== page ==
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Specialty Home Furnishings Retailer Arhaus Underwhelms In Its Nasdaq Open

By News Creatives Authors , in Business , at November 5, 2021

On the surface, premium home furnishings retailer Arhaus (NASDAQ: ARHS) had everything going for it as it made its debut on Wall Street yesterday – strong profitable growth in the rapidly expanding furniture market. But investors weren’t necessarily buying it.

It originally aimed for a $2.38 billion valuation with shares priced between $14 and $17. But the share price was reduced to $13 the night before and then opened for trading at $12.50. In what he described as a downbeat opening, Marketwatch editor Tomi Kilgore reported at that price, it would reach a valuation of only $1.75 billion.

Growing faster than home furnishings retail

On the plus side, Arhaus competes in the home furnishings market, which has been on a tear since the pandemic. Furniture and home furnishings retail sales were up 22% through June 2021 compared to same period 2019, according to the Census Advanced Monthly Retail Trade report.

Arhaus grew more than twice as fast, with sales rising 51% for the first six months in 2021 compared with pre-pandemic 2019, reaching $355.4 million from $235.9 million in 2019.

Even while many of its 75 stores, called showrooms, were closed for months on end, Arhaus also enjoyed growth in 2020 as year-end sales reached $507 million, up 3% from $495 million in 2019. Much of the credit goes to its vibrant e-commerce platform that advanced 64% year-over-year and represented 18% of total sales in 2020.

After 35 years of operating successfully in the highly-fragmented $340 billion U.S. home furnishings business, CEO John Reed believes Arhaus has mastered the formula to keep on growing.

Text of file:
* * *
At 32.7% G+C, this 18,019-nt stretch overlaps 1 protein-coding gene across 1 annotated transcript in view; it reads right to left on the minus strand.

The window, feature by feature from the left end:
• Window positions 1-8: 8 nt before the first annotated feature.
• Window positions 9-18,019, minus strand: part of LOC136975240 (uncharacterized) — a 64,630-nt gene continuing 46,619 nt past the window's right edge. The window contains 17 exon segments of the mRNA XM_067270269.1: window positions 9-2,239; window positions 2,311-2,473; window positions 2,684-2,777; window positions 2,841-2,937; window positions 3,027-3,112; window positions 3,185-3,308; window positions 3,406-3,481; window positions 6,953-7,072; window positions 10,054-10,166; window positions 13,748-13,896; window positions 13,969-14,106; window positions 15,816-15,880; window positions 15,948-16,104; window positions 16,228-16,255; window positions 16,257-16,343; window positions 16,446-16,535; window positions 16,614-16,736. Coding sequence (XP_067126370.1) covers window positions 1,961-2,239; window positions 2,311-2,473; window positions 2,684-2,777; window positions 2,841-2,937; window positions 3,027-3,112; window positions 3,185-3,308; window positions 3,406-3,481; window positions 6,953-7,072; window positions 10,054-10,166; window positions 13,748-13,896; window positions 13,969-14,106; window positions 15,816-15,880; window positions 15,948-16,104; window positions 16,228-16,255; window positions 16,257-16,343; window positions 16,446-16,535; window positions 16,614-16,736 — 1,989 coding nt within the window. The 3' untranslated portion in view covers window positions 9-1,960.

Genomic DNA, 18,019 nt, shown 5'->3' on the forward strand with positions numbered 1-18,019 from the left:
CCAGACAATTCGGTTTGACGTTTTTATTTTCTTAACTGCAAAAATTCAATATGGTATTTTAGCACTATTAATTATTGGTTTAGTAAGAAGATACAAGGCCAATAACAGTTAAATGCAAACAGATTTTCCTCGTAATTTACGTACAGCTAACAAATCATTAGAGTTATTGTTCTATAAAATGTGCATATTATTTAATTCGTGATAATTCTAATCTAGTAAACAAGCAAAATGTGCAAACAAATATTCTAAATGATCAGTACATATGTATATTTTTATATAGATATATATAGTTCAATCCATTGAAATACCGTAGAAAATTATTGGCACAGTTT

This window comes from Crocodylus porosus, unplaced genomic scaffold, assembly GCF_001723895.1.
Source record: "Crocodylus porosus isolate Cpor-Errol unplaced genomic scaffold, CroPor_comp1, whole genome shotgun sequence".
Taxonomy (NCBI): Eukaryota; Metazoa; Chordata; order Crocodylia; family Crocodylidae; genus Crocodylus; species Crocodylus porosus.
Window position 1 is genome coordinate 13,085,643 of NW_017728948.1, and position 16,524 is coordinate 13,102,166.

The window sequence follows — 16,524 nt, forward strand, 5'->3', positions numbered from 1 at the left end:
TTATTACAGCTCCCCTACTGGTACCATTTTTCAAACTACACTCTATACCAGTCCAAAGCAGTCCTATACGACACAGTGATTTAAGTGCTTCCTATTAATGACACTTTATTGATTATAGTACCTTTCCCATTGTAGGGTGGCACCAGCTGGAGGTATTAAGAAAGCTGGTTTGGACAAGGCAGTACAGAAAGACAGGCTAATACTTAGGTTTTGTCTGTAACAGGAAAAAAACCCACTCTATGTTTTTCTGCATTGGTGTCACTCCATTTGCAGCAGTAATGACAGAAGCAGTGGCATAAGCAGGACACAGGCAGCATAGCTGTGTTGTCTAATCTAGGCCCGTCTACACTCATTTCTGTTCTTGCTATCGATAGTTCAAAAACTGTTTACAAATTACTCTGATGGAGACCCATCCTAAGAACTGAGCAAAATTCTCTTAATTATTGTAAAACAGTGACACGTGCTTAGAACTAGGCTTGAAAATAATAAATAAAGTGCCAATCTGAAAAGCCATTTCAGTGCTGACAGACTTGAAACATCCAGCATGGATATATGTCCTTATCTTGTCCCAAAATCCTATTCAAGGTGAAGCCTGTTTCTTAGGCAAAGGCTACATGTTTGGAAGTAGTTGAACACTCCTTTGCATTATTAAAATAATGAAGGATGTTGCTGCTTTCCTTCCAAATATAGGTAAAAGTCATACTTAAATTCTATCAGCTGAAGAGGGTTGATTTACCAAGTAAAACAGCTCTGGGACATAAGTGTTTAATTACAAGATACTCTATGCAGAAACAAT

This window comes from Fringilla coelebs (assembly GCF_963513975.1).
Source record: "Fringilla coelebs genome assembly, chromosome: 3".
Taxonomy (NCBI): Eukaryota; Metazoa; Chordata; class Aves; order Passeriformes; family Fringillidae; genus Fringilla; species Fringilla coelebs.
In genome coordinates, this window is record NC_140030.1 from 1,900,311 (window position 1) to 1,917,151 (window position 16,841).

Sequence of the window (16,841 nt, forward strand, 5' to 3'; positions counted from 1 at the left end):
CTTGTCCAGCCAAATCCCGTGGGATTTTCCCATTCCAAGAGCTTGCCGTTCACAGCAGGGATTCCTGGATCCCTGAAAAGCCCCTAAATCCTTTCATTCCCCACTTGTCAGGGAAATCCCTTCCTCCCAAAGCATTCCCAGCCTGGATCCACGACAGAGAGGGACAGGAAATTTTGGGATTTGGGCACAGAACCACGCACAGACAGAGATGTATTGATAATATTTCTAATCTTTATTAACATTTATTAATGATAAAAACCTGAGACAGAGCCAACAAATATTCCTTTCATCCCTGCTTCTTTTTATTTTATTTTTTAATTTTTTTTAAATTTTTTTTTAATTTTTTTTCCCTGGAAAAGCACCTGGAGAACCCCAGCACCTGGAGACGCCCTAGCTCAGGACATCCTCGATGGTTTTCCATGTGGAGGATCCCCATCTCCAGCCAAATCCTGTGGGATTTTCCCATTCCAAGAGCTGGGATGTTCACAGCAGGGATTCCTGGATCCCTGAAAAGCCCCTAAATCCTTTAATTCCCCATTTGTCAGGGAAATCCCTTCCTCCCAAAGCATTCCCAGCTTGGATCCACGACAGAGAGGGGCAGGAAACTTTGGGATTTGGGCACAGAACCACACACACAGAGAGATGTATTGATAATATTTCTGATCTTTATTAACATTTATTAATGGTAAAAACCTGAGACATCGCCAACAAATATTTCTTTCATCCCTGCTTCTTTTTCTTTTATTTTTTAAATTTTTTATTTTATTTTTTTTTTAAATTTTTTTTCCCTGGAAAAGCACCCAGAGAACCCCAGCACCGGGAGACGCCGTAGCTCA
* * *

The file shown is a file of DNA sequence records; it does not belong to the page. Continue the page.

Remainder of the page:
“We’ve been able to grow across the country with our footprint of showrooms which are being revamped into a retail-theater experience. Every detail is carefully designed to inspire people to come in. We want them to say, ‘Wow, I want my home to feel like this,’” he says.

Showrooms to visit and designers make house calls

The company sees a path to reach 165 locations as it plans to open between five and seven new stores per year for the foreseeable future. It also reports that it already has ten new showrooms in the pipeline.

Besides its showrooms in prime locations, the Arhaus website is its virtual showroom on the internet. The two work hand-in-glove. The company reports 80% of e-commerce revenue originates from customers within a 50 mile radius of a showroom. It also publishes a catalog twice a year to bolster both in-showroom and e-commerce sales.

While getting people into the showroom is a priority, it also takes the showroom direct to the client through complimentary in-home design services provided by 60 designer partners.

Through those in-home visits, the company has been able to increase average-order-value more than three times that of a standard order. And in-home clients repurchase at a higher rate. Notably, 40% of these clients make five or more purchases throughout their customer lifetime.